2020 has been a year we all would like to forget. With an unprecedented and ceaseless string of events from natural disasters, racial and societal injustice and unrest, economic uncertainty, and of course a global pandemic. Stress is on everyone’s doorstep. For those who were already dealing with difficult and anxiety producing experiences, the current challenges have revealed how vulnerable we all are. For teachers who report having some of the highest levels of job stress and burnout, the impact of this moment is palpable. The many uncertainties have left teachers scrambling to figure it all out and to have to deal not only with the trauma, stress, confusion, and uncertainty of their students, but also themselves. In the midst of so much turmoil, teachers and administrators are left asking, what do we do?
Let’s start by taking a breath and recognizing how important it is that teachers be able to help themselves before they can help the children in their care. When our brains are cluttered with stress and anxiety, we are unable to engage, think, problem solve, focus, and manage even familiar tasks. Our sense of satisfaction and enjoyment of our roles and work are lost amidst the piling on of unmanaged stress and anxiety. At Housman Institute, we work to help teachers help themselves with the understanding that before teachers can be effective, teach with joy, care for their students, and model the behaviors of engagement and coping skills, they must first have the tools of emotional understanding and intelligence for themselves.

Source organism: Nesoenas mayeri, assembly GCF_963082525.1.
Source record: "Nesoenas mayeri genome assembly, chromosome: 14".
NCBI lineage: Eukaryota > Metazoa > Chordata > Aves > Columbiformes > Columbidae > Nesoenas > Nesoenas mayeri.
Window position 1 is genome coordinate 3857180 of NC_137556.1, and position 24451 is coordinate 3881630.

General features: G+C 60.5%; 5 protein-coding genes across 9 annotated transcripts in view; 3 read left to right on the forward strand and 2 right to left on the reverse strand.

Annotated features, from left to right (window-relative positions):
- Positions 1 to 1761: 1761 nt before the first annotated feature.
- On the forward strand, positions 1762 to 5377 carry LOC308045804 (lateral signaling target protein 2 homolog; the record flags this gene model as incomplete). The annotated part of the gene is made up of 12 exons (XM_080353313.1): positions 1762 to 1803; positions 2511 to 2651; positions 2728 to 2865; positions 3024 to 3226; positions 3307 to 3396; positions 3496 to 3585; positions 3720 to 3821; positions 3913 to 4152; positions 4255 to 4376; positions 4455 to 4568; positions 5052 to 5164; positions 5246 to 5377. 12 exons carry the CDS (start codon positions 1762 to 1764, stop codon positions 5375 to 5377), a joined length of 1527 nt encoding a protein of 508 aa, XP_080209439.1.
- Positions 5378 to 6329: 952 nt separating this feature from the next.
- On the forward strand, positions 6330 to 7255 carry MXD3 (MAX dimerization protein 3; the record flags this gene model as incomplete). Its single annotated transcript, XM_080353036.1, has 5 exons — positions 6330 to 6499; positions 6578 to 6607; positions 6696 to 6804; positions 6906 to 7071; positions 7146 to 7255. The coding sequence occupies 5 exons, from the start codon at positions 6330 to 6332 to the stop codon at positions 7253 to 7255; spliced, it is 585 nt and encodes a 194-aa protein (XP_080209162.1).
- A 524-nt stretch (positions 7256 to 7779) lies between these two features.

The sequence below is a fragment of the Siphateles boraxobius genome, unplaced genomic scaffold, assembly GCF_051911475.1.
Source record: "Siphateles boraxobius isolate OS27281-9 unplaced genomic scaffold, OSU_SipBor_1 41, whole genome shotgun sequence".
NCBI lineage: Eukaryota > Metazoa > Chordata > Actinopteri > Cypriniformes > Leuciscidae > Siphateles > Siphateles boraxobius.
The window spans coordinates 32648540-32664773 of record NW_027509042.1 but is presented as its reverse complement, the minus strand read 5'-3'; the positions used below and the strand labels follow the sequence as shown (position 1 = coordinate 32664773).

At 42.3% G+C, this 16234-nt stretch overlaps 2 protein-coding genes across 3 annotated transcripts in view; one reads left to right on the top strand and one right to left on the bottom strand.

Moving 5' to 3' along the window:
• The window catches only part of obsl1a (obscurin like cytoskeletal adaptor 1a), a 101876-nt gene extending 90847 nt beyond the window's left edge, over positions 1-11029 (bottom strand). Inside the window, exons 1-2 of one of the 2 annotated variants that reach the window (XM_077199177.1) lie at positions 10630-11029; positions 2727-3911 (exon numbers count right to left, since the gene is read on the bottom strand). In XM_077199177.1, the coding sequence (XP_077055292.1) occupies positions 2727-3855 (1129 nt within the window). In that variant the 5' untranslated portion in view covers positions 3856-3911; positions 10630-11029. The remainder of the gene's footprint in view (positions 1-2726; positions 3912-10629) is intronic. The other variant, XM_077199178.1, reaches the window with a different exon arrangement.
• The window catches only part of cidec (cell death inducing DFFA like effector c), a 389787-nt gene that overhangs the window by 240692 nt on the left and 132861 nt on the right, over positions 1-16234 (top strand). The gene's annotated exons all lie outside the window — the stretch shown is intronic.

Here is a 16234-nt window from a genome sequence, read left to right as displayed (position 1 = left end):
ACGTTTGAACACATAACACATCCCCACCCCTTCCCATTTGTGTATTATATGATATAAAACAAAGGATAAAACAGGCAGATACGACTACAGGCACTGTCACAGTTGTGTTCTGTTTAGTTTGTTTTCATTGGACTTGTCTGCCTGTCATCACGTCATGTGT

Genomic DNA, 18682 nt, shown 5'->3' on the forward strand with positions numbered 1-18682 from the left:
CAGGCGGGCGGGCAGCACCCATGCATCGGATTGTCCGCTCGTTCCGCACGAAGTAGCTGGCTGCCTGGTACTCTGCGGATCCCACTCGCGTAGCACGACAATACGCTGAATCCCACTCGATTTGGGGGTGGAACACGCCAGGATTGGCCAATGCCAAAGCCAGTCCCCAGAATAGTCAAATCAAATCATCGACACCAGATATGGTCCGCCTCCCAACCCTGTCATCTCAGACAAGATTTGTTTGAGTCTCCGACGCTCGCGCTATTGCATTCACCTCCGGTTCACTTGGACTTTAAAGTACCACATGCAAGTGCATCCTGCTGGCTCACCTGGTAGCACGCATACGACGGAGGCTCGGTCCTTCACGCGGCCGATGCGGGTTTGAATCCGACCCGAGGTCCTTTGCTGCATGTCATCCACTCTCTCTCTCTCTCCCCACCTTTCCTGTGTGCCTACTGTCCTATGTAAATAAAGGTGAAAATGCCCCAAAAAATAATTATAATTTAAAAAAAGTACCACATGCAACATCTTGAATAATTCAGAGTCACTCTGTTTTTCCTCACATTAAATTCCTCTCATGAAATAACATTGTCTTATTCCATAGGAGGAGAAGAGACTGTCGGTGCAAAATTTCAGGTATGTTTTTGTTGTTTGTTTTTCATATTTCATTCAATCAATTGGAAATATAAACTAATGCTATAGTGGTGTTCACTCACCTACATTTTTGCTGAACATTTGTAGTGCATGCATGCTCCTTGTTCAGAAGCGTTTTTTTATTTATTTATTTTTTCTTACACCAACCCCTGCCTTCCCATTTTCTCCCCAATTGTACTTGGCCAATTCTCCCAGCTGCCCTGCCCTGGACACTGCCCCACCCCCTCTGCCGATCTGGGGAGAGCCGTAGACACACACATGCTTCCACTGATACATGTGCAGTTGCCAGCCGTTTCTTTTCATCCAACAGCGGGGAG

We know that teacher stress directly impacts their students. Children are emotional detectives who pick up on the emotions of those around them, especially their adult caregivers. If teachers are stressed and their feelings are left unsupported and unmanaged, the children they teach will also be stressed. Witnessing familiar adults who are shouldering new burdens can be unsettling for children who look to these adults for modeling appropriate coping strategies when emotions are heightened. Teachers who are unable to manage, express, and deal with their emotions appropriately and effectively can unintentionally promote an unstable and unsupported teaching environment for their students. In addition, when teachers are not attending to their own emotions, they are susceptible to heightened stress and burnout.
So how can we help teachers help themselves? As Christina Cipriano and Marc Brackett discuss in their article, “Teachers Are Anxious and Overwhelmed. They Need SEL Now More Than Ever,” teachers who have developed greater emotional skills such as the ability to recognize and label their emotions, understand the underlying causes of emotions and their subsequent behavioral outcomes, express their emotions appropriately, and self-regulate effectively are less likely to experience teacher burnout.
It is important that school directors and administrators work to support and recognize their teachers at this moment and also understand how the nature of teaching itself impacts teachers’ mental health and well-being. Introducing channels of support including incorporating professional development programs that address teachers' own emotionality can not only help teachers and therefore the children in their care, but the overall atmosphere of the school community. Our program, begin to ECSEL was built to ensure that teachers have the critical tools to address their own emotionality and well-being so they can therefore have a more positive sense of self, be engaged, and better model and guide their students in their emotional growth.